In order to acquire 35mm and 16mm prints to show at the Sydney Film Festival, a contingent of organisers would board the train to the National Library in Canberra. On one occasion around 1953, in search of the legendary but inaccessible Sergei Eisenstein film Ivan the Terrible, Donaldson and McPherson daringly paid a visit to the Soviet Embassy. There they met the arts officer, Vladimir Petrov, who apparently knew nothing of Eisenstein and was useless, but soon afterwards became a household name for defecting from communism and gathering information for ASIO on Soviet espionage operating out of the Embassy. Donaldson told me he guessed that his visit to Canberra would have been noted by ASIO. Later, following the FUA split, SUFG finally obtained a 16mm print of Ivan the Terrible from London that had “slipped away from Stalin’s grasp” and showed the film that everyone had read about but never seen. “I now realise what a dreadful print it probably was but my god it was a blinding experience,” Donaldson said. “Great days, but that would have confirmed Neil Gunther’s (and I dare say ASIO’s) fearmongering about the commo threat.”
ASIO’s interest in the Sydney Film Festival deepened in the 1960s, when cultural exchange with the Soviets resumed. Several individuals in the SFF committee had ASIO dossiers about them, and festival directors such as Ian Klava and David Stratton had some of their conversations recorded and put on ASIO’s files. The effect this routine surveillance had on the work of left-wing filmmakers, particularly the minority who were actually communist, damaged the nascent film movement’s resistance to the insularity of Australian culture.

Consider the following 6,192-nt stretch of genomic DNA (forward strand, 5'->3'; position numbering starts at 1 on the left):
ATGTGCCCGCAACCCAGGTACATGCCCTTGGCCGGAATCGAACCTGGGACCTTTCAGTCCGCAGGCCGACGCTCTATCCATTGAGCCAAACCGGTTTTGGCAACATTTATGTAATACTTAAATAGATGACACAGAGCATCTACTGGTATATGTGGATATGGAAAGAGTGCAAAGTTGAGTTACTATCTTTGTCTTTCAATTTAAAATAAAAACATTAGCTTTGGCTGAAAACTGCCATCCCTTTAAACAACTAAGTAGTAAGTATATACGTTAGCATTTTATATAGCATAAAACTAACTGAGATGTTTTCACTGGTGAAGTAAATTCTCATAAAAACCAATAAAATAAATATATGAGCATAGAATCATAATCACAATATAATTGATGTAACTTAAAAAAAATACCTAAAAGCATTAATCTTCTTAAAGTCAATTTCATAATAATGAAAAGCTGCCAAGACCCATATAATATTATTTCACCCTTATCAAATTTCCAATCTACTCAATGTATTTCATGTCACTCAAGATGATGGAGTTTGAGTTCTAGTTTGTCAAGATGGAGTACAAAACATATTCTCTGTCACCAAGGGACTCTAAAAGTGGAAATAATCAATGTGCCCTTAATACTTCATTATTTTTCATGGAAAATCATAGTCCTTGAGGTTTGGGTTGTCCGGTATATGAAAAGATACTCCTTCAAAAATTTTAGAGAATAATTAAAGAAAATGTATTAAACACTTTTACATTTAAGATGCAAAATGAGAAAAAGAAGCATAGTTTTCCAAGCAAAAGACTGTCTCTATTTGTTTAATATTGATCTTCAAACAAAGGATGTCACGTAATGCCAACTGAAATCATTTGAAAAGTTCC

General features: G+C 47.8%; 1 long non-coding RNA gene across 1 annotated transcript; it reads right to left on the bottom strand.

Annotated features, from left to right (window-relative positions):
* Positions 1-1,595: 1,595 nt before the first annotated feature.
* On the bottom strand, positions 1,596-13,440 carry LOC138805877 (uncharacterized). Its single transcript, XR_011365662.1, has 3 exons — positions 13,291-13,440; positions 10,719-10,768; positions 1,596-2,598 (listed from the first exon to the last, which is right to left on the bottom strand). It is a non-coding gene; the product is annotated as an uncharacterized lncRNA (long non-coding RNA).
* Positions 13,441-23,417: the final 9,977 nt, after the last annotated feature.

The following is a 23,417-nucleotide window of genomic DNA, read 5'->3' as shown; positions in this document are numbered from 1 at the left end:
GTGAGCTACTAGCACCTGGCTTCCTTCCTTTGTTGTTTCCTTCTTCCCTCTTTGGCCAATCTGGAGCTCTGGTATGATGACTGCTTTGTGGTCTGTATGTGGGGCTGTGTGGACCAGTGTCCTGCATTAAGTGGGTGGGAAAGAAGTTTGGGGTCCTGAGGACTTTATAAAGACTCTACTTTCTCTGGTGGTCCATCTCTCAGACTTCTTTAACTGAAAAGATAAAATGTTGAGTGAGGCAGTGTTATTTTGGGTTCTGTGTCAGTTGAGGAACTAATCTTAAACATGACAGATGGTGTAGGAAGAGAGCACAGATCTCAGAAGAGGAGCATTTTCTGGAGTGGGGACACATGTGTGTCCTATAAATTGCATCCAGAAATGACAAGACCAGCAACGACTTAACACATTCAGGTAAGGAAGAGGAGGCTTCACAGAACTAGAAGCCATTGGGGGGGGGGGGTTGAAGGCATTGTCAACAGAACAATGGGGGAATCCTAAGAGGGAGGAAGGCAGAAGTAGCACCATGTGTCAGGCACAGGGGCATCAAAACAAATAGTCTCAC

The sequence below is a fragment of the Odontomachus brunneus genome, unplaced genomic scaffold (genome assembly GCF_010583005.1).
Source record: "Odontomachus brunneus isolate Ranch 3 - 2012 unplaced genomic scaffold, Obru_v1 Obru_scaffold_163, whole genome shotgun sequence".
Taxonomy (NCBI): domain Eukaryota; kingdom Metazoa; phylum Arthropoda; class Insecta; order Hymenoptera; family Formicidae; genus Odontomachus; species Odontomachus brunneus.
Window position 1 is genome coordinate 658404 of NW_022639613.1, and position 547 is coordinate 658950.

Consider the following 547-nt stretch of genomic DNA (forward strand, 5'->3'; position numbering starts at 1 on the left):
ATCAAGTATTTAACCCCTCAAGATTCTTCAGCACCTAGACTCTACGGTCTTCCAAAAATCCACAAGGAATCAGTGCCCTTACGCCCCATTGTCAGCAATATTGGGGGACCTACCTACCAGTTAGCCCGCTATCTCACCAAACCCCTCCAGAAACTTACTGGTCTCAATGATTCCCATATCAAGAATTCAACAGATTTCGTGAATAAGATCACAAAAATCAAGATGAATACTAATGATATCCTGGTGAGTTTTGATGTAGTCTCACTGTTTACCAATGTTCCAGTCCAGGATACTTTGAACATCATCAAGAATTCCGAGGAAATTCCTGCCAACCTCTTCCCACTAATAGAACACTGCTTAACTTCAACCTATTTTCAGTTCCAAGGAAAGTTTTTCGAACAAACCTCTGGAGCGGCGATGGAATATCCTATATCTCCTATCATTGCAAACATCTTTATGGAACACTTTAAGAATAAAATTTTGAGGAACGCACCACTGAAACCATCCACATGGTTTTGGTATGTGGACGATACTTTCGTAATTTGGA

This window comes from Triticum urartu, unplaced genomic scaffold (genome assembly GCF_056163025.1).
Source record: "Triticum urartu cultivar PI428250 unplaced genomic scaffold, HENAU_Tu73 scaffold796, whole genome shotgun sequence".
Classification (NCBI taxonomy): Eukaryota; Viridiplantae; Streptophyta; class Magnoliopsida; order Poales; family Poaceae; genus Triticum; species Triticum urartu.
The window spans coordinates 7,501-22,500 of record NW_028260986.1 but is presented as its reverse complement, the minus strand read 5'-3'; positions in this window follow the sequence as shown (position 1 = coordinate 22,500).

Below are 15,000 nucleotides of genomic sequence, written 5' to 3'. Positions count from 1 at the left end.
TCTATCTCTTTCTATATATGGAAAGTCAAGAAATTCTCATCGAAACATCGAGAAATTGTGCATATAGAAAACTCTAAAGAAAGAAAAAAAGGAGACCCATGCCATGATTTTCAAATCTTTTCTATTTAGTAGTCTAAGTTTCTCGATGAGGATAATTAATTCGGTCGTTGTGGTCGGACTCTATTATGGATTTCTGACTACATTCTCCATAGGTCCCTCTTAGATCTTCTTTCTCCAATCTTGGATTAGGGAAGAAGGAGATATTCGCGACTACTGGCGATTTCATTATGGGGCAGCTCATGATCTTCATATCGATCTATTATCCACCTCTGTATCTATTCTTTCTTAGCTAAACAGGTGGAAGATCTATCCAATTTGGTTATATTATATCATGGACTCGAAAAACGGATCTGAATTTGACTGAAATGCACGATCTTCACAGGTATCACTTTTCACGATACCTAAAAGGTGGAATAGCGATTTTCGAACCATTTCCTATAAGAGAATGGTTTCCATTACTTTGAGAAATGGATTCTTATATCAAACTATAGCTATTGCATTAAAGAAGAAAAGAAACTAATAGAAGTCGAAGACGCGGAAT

Honi Soit has requested a copy of the ASIO dossier on SUFG, though unfortunately due to the impacts of the Canberra lockdown it will not arrive until after the publication of this article.
Radical cinema in the ‘70s and the final days of SUFG
In the 1970s, the political cinema of the French New Wave was all the rage, and SUFG played the first Sydney screenings of films that were rejected by cinemas for commercial reasons: Jean-Luc Godard’s Bande à Part, Alain Resnais’ Je t’aime, Je t’aime, Jacques Rivette’s La Religieuse, and more. It also held programmes like ‘Third World Cinema’ in 1972 and ‘Radical Theatre’ in 1973, showcasing politically revolutionary films about workers’ struggles, civil disobedience, and liberation from colonial violence. These series of alternative films appealed to a politically radicalised student body who were challenging authority and Australia’s involvement in the Vietnam War.